Hannah and Papa J

Hannah and Papa J

Thursday, September 10, 2015

You can't both be a Christian and be a Christian

Dear Hannah,

Spend any significant time reading the Bible, and you're sure to have encountered a certain saying -- that not many wise were called to be Christians.

We have reason to believe that Paul was being serious when he said it.  Not only because the majority of the epistles were written to people who misunderstood everything about Christianity (I refer the reader to the Book of 1 Corinthians), but because even after two-thousand years of reading the epistles, many Christians -- idiots, I insist -- have difficulty understanding that Christianity and killing children are mutually incompatible.


Heresy was a problem from the beginning of the church, and it has always been a problem; quite possibly because Christians,. despite the alleged indwelling of the Holy Spirit, are still very bad at understanding words -- which is probably because Christians are people.  If the letters from Christ's own disciples haven't been ignored, they're likely to have been misunderstood.  Philosophy hasn't always helped, because theology, the philosophy of God, means thinking beyond space and time.  The "unification" of the church resulted in schizm; the unification of church and state resulted in murder; and the liberalization of religion during the Enlightenment resulted in Christian Science, The Children of God, The Jehovah's Witnesses, The Seventh Day Adventists, the Mormons, the Moonies, Jim Jones, the Branch Davidians, the Christian Identity movement, and a thousand other bizarro cults.  And now that we've tried everything we could have possibly thought of to save Christianity from itself, we find the Daily Kos saying you cannot be a Republican and a Christian.

In the Democrats' defense, the excommunication of other political parties has been a tactic of nearly every political faction.  The Republicans say you can't be Christian and support the party that supports gay marriage, and the Democrats say you can't be a Christian and support the party against universal healthcare.  The Nazis did it by saying they were against the Jews (just like Jesus wasn't); and the Communists did it by saying the early church lived in communes (which happened to be voluntary).  The hippies claimed Jesus was a hippie because He preached love and ran around like a vagrant.  The libertarians claimed that Jesus was a libertarian because He gives people the choice to commit any sin and go to hell (!).  The feminists claim Jesus because he loved spending time with whores; and the socialists claim Jesus because Jesus said the poor were more likely to get into heaven, and socialists are very good at making people poor.  In general, everyone's so convinced that their own ideas are divinely inspired that they're convinced that everyone else's are from the Devil.  And they're almost all right about the second part, because they're almost all wrong about the first.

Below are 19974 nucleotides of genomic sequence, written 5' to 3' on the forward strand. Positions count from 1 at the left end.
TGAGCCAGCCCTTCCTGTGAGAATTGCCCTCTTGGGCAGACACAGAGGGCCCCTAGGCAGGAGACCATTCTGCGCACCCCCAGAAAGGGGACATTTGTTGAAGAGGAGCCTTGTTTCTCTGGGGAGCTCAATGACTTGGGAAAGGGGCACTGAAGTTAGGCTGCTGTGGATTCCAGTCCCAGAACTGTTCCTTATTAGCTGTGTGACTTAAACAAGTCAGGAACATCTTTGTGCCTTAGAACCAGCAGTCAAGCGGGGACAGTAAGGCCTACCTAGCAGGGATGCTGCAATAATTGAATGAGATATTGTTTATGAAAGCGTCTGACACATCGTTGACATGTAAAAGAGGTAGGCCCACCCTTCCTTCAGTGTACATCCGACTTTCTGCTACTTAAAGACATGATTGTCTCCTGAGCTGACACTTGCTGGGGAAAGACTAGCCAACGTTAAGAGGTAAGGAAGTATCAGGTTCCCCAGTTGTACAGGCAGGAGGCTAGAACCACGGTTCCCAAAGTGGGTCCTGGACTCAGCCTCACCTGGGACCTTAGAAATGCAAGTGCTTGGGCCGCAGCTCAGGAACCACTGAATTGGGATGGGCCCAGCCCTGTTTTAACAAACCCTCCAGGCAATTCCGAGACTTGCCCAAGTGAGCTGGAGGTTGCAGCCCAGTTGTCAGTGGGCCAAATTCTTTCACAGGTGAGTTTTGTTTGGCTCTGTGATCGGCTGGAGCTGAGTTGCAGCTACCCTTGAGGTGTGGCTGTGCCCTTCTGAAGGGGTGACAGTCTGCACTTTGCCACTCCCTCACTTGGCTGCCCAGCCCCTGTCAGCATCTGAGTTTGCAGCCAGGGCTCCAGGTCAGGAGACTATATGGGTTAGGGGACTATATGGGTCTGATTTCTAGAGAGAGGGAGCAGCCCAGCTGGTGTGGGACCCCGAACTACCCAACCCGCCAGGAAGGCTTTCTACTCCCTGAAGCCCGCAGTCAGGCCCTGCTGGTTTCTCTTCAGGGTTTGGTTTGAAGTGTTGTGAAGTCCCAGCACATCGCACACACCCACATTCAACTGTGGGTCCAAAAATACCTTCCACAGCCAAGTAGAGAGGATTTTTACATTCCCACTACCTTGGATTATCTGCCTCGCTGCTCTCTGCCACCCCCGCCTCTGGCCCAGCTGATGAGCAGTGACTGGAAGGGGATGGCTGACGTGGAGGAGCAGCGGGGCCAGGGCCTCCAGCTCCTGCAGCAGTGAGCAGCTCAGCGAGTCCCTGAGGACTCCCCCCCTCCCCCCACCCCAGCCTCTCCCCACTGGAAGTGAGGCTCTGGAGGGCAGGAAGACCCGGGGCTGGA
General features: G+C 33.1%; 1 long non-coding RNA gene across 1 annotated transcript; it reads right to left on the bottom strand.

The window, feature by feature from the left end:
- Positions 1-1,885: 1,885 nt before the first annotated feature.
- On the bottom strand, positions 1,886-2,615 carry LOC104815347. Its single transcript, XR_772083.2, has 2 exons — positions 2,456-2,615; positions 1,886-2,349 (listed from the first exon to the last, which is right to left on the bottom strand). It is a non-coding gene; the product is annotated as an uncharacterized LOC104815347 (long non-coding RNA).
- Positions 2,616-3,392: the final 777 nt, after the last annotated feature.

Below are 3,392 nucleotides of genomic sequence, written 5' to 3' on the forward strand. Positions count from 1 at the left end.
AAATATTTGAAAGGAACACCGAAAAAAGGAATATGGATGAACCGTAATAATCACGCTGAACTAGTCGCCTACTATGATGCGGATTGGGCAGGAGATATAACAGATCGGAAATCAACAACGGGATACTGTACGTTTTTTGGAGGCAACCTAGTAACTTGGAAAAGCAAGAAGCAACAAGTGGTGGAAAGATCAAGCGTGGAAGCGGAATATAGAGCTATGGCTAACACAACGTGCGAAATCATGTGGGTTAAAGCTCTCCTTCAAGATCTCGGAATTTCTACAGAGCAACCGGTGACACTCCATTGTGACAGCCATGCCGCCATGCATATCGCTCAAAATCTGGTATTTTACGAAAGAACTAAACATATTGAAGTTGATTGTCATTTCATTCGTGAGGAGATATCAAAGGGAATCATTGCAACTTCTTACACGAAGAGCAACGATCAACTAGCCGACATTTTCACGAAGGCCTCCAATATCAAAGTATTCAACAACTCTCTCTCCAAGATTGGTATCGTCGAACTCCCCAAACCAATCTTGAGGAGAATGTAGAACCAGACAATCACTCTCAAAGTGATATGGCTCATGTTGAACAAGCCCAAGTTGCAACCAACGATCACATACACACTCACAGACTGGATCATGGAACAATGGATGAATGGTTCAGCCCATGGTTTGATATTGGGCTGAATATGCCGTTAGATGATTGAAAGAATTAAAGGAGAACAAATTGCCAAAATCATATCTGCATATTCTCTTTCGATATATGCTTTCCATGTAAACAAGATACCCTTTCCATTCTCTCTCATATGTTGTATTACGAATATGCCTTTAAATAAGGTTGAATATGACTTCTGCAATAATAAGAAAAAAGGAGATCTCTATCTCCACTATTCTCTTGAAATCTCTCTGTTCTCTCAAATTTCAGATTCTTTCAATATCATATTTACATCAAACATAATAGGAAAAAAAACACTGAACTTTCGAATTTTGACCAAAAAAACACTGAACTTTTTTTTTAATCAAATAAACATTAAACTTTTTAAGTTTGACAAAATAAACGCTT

The one thing that almost nobody is convinced of is that Jesus was Jewish -- a inconvenient fact for everyone who loves Western Civilization.  Because if there's anything Christ supported so wholeheartedly that He claimed to have created it, it was Mosaic Law; and if there's anything that the Law of Moses supported, it was slavery.  And slavery was alongside an entire slew of things anathema to the entire ethos of both American political parties.  Whether you're a conservative or a leftist; whether you're against land-reform or gay marriage or honor killings or the death penalty; whether you want everyone to worship according to his conscience or survive working on a Sabbath, you'll find something so objectionable that you'll believe only a non-Christian could endorse it.  In other words, you'll find yourself saying you can't be a Christian and be a Christian.